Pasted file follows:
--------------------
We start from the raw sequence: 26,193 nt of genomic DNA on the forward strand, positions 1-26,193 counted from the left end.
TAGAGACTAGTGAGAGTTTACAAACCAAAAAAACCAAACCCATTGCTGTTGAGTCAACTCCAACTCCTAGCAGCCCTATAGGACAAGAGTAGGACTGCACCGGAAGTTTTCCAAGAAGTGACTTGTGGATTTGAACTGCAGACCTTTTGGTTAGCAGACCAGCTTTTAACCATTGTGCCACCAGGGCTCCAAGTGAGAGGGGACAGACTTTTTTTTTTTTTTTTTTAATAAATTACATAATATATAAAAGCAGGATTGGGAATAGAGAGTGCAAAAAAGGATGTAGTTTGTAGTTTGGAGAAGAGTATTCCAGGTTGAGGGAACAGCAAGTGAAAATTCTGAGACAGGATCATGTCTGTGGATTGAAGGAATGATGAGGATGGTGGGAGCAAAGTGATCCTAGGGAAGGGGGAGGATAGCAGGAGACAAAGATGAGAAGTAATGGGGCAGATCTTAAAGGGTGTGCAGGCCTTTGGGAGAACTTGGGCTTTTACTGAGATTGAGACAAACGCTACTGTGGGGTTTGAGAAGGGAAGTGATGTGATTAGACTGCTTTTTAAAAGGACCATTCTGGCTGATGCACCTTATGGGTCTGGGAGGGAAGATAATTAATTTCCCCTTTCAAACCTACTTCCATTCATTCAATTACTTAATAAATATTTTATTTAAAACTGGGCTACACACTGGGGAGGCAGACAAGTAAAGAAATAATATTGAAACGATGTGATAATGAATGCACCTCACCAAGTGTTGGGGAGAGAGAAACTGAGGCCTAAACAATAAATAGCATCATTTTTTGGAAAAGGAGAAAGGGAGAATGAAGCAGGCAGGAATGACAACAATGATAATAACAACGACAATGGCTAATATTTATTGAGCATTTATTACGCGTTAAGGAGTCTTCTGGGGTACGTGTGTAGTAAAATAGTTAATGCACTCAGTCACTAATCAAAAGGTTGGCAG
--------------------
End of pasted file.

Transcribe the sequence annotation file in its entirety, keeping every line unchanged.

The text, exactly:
We start from the raw sequence: 26,193 nt of genomic DNA on the forward strand, positions 1-26,193 counted from the left end.
TAGAGACTAGTGAGAGTTTACAAACCAAAAAAACCAAACCCATTGCTGTTGAGTCAACTCCAACTCCTAGCAGCCCTATAGGACAAGAGTAGGACTGCACCGGAAGTTTTCCAAGAAGTGACTTGTGGATTTGAACTGCAGACCTTTTGGTTAGCAGACCAGCTTTTAACCATTGTGCCACCAGGGCTCCAAGTGAGAGGGGACAGACTTTTTTTTTTTTTTTTTTAATAAATTACATAATATATAAAAGCAGGATTGGGAATAGAGAGTGCAAAAAAGGATGTAGTTTGTAGTTTGGAGAAGAGTATTCCAGGTTGAGGGAACAGCAAGTGAAAATTCTGAGACAGGATCATGTCTGTGGATTGAAGGAATGATGAGGATGGTGGGAGCAAAGTGATCCTAGGGAAGGGGGAGGATAGCAGGAGACAAAGATGAGAAGTAATGGGGCAGATCTTAAAGGGTGTGCAGGCCTTTGGGAGAACTTGGGCTTTTACTGAGATTGAGACAAACGCTACTGTGGGGTTTGAGAAGGGAAGTGATGTGATTAGACTGCTTTTTAAAAGGACCATTCTGGCTGATGCACCTTATGGGTCTGGGAGGGAAGATAATTAATTTCCCCTTTCAAACCTACTTCCATTCATTCAATTACTTAATAAATATTTTATTTAAAACTGGGCTACACACTGGGGAGGCAGACAAGTAAAGAAATAATATTGAAACGATGTGATAATGAATGCACCTCACCAAGTGTTGGGGAGAGAGAAACTGAGGCCTAAACAATAAATAGCATCATTTTTTGGAAAAGGAGAAAGGGAGAATGAAGCAGGCAGGAATGACAACAATGATAATAACAACGACAATGGCTAATATTTATTGAGCATTTATTACGCGTTAAGGAGTCTTCTGGGGTACGTGTGTAGTAAAATAGTTAATGCACTCAGTCACTAATCAAAAGGTTGGCAG